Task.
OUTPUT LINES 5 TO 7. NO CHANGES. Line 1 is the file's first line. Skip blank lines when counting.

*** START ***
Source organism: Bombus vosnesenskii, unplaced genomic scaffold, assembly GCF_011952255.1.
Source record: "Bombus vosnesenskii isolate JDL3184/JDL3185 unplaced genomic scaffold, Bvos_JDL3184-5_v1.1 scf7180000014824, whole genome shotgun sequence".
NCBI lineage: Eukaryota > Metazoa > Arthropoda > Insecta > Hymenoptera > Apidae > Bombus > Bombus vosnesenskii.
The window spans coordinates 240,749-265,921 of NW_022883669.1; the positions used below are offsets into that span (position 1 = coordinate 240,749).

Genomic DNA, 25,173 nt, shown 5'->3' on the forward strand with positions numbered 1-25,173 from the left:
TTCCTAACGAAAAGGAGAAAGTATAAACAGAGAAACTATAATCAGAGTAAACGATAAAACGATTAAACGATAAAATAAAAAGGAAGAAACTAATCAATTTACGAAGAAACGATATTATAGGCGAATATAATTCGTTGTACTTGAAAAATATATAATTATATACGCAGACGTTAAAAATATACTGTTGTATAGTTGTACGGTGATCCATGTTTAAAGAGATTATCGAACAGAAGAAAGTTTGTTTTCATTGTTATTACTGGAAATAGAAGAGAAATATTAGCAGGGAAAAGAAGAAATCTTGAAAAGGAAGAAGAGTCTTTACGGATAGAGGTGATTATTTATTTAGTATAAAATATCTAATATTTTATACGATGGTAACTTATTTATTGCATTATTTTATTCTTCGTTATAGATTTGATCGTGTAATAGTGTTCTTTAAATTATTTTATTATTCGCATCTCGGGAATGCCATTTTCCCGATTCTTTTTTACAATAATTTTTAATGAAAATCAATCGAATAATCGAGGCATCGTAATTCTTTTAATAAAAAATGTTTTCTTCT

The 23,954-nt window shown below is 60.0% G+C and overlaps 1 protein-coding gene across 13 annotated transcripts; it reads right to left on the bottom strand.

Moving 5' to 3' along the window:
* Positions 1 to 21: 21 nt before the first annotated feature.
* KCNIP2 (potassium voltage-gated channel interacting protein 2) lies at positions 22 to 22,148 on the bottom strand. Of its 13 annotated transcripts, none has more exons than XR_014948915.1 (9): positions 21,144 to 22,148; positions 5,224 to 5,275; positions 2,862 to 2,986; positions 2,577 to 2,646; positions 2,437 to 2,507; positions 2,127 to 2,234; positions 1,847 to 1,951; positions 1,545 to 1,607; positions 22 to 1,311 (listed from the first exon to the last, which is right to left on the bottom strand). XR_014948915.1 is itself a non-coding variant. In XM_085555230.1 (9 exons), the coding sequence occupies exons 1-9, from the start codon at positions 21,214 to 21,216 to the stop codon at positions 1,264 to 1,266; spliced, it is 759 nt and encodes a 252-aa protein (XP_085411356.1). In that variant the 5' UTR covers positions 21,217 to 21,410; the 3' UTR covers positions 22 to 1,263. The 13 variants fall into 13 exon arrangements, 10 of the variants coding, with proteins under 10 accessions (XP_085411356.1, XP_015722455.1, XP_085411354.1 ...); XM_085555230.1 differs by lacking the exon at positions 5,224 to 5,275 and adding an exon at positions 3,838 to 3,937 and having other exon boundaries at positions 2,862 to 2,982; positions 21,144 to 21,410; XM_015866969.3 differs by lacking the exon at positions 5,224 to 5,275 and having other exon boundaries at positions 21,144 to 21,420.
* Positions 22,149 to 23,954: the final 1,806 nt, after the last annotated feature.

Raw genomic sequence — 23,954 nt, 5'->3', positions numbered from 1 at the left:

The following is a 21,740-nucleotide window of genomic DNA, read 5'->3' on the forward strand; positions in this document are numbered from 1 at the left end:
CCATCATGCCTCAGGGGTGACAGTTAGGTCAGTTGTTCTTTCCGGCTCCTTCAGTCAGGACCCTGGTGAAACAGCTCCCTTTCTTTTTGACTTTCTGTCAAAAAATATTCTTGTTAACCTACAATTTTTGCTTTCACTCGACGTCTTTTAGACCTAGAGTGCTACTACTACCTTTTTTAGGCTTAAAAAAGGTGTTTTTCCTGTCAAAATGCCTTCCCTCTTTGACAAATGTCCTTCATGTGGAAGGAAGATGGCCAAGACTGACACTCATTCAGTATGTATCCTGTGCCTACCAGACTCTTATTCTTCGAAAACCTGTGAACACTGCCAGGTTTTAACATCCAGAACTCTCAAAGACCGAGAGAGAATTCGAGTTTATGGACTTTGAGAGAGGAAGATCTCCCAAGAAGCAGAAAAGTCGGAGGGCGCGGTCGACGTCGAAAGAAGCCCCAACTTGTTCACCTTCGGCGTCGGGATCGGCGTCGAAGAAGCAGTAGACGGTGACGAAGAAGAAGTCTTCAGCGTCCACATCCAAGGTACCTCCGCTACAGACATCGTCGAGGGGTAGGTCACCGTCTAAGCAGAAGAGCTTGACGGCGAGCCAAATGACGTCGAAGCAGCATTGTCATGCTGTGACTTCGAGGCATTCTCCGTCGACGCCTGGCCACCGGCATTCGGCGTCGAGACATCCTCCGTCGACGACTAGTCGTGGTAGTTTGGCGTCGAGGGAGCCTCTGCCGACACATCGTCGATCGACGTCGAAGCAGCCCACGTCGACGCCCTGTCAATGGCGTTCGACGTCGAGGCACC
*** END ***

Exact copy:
Genomic DNA, 25,173 nt, shown 5'->3' on the forward strand with positions numbered 1-25,173 from the left:
TTCCTAACGAAAAGGAGAAAGTATAAACAGAGAAACTATAATCAGAGTAAACGATAAAACGATTAAACGATAAAATAAAAAGGAAGAAACTAATCAATTTACGAAGAAACGATATTATAGGCGAATATAATTCGTTGTACTTGAAAAATATATAATTATATACGCAGACGTTAAAAATATACTGTTGTATAGTTGTACGGTGATCCATGTTTAAAGAGATTATCGAACAGAAGAAAGTTTGTTTTCATTGTTATTACTGGAAATAGAAGAGAAATATTAGCAGGGAAAAGAAGAAATCTTGAAAAGGAAGAAGAGTCTTTACGGATAGAGGTGATTATTTATTTAGTATAAAATATCTAATATTTTATACGATGGTAACTTATTTATTGCATTATTTTATTCTTCGTTATAGATTTGATCGTGTAATAGTGTTCTTTAAATTATTTTATTATTCGCATCTCGGGAATGCCATTTTCCCGATTCTTTTTTACAATAATTTTTAATGAAAATCAATCGAATAATCGAGGCATCGTAATTCTTTTAATAAAAAATGTTTTCTTCT

The 23,954-nt window shown below is 60.0% G+C and overlaps 1 protein-coding gene across 13 annotated transcripts; it reads right to left on the bottom strand.